Claimant opposed the State's motion and simultaneously cross-moved for summary judgment on the issue of liability under Labor Law §§ 240 (1) and 241 (6) (Notice of Cross Motion, dated May 31 and filed June 3, 2002), arguing that the cases cited by defendant to support dismissal of his Labor Law § 240 (1) cause of action are inapposite; that the uncontested fact that claimant was required to help remove an elevated, 150-pound section of pipe without any of the proper safety devices enumerated in Labor Law § 240 (1) calls for summary judgment in his favor on the issue of liability (Spada Aff., ¶¶ 6-12; Claimant's Memorandum of Law, received June 3, 2002 ["Clmt. Mem."], Points I-III); and that his Labor Law § 241 (6) claim is viable because rules 23-1.7 (a), 23-1.19 and 23-3.3 (c) of the Industrial Code (12 NYCRR 23-1.7 [a]; 23-1.19; 23-3.3 [c]) establish distinct standards that were not observed in this case, thus serving as valid predicates for liability (Spada Aff., ¶ 9; Paris Aff., ¶¶ 8, 14; Clmt Mem., Point III). Claimant did not respond to the State's argument urging dismissal of his cause of action under Labor Law § 200 (1), which the Court addresses first.

Labor Law § 200 (1)

Labor Law § 200 is a codification of the common-law duty of landowners and contractors to provide a safe workplace (see, Lawyer v Rotterdam Ventures, 204 AD2d 878, lv dismissed 84 NY2d 864). "A precondition to [finding] this duty, however, is that [the party to be charged] has authority or control over the activity bringing about the injury" (Friot v Wal-Mart Stores, 240 AD2d 890, 892).

Here, the deposition testimony of Joseph Patrick Bianchi, a Division Foreman for Pike, establishes that the State engineer in charge did not give instructions on how the job was to be performed or on the manner or method of work; he only instructed as to the project's "end result," with the pipe's removal being a "non-inspection issue" (Spada Aff., Exh. B, at 23-27). In addition, the deposition testimony of Jason Schner, an Office of General Services ("OGS") employee, explains that OGS did not direct Pike or its employees on how to remove the pipe system or provide any equipment for Pike to utilize during the pipe's removal (Greagan Aff., Exh. F). This unrebutted evidence sufficiently establishes that the State did not exercise any supervisory control over the work leading to claimant's injury and, consequently, precludes claimant's recovery under Labor Law § 200 (1) (see, Fischer v State of New York, 291 AD2d 815).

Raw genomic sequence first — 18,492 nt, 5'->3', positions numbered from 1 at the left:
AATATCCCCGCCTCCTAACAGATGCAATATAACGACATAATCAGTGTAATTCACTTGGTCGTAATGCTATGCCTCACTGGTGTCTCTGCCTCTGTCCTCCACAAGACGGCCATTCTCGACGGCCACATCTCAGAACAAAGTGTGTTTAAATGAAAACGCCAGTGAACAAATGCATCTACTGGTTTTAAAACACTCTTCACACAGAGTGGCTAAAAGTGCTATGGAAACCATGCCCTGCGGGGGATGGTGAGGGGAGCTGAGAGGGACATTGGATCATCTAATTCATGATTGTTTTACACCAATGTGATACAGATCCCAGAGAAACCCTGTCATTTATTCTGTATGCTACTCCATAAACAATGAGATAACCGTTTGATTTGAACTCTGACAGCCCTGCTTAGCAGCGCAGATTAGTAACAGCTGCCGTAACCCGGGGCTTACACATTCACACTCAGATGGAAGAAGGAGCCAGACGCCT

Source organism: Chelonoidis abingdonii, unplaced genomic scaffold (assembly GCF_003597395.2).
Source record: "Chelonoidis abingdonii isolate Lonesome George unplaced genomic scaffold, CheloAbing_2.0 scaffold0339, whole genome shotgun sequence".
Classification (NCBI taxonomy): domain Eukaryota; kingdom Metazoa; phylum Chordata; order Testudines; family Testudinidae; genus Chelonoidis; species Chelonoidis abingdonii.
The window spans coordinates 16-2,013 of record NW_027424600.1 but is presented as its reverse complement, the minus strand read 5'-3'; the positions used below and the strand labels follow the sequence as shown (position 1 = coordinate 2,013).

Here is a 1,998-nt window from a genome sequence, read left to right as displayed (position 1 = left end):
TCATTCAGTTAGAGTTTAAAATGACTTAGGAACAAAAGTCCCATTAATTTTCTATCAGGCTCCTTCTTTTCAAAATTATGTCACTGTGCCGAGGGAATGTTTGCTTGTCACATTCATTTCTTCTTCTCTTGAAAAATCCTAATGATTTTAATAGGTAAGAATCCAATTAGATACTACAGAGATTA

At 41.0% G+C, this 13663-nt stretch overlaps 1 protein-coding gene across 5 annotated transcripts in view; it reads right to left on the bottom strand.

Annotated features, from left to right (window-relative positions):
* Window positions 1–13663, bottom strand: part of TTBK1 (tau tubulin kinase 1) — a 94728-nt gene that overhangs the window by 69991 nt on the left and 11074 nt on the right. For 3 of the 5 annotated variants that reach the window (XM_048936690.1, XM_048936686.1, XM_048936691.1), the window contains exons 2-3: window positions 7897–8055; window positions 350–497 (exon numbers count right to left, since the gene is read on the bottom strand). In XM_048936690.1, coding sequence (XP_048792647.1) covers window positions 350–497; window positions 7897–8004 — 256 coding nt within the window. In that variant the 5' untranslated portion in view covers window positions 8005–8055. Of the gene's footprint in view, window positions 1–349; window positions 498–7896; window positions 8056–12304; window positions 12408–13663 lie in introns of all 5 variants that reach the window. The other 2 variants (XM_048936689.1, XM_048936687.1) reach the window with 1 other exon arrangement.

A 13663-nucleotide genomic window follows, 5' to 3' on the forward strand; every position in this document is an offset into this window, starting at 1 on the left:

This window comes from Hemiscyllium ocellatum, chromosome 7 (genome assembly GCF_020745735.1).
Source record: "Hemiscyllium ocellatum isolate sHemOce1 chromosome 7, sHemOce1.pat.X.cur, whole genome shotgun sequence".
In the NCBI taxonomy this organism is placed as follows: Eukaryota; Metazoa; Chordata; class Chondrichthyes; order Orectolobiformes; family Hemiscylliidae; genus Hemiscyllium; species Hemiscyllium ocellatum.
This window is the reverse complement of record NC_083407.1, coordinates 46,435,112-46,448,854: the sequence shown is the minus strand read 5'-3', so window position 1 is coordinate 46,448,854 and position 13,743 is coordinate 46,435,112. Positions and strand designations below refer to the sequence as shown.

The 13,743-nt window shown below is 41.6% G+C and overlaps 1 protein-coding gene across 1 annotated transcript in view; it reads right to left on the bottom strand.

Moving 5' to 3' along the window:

C. Labor Law § 241 (6)

Labor Law § 241 mandates contractors and owners and their agents "when constructing or demolishing buildings or doing any excavating in connection therewith" (Labor Law § 241) to provide "reasonable and adequate protection and safety" to those employed in or lawfully frequenting "[a]ll areas in which construction, excavation or demolition work is being performed" (Labor Law § 241 [6]) by complying with specific rules and regulations promulgated by the Board of Standards and Appeals (later renamed the Industrial Board of Appeals), or, after 1984, the Commissioner of Labor of the State of New York (L. 1989, c. 520, § 13). This duty is nondelegable, and thus the injured party need not show that the owner or contractor exercised supervision and control over the work performed (Long v Forest-Fehlhaber, 55 NY2d 154), the injured party must at the outset establish that the owner or contractor violated a rule or regulation that sets forth a specific or concrete standard of conduct, as opposed to a general reiteration of common-law principles (Ross v Curtis-Palmer Hydro-Electric Co., 81 NY2d 494). In this case, claimant contends that his injuries were caused by the State's violation of 12 NYCRR 23-1.7 (a) (Overhead hazards), 23-1.19 (Catch platforms) and 23-3.3 (c) (Inspection).

1. 12 NYCRR 23-1.7 (a) (Overhead hazards)

Section 23-1.7 (a) provides in relevant part at paragraph (1) as follows:
Every place where persons are required to work or pass that is normally exposed to falling material or objects shall be provided with suitable overhead protection. Such overhead protection shall consist of tightly laid sound planks at least two inches thick full size, tightly laid three-quarter inch exterior grade plywood or other material of equivalent strength. Such overhead protection shall be provided with a supporting structure capable of supporting a loading of 100 pounds per square foot
(emphasis supplied).

The purpose of the regulation, as can be gleaned from a plain reading of it, is "to protect workers who might be present in a work area subject to the general and unintended risk of falling objects" (see, Roberts v General Elec. Co., 282 AD2d 791, 794, revd on other grounds 97 NY2d 737). Here, where the task was to lower the very object that struck claimant, any short-term risk associated with lowering a single pipe would hardly necessitate the construction of the substantial plank protective cover contemplated by this rule (see, id.). In short, this provision is inapplicable to these facts.

2. 12 NYCRR 23-1.19 (Catch platforms)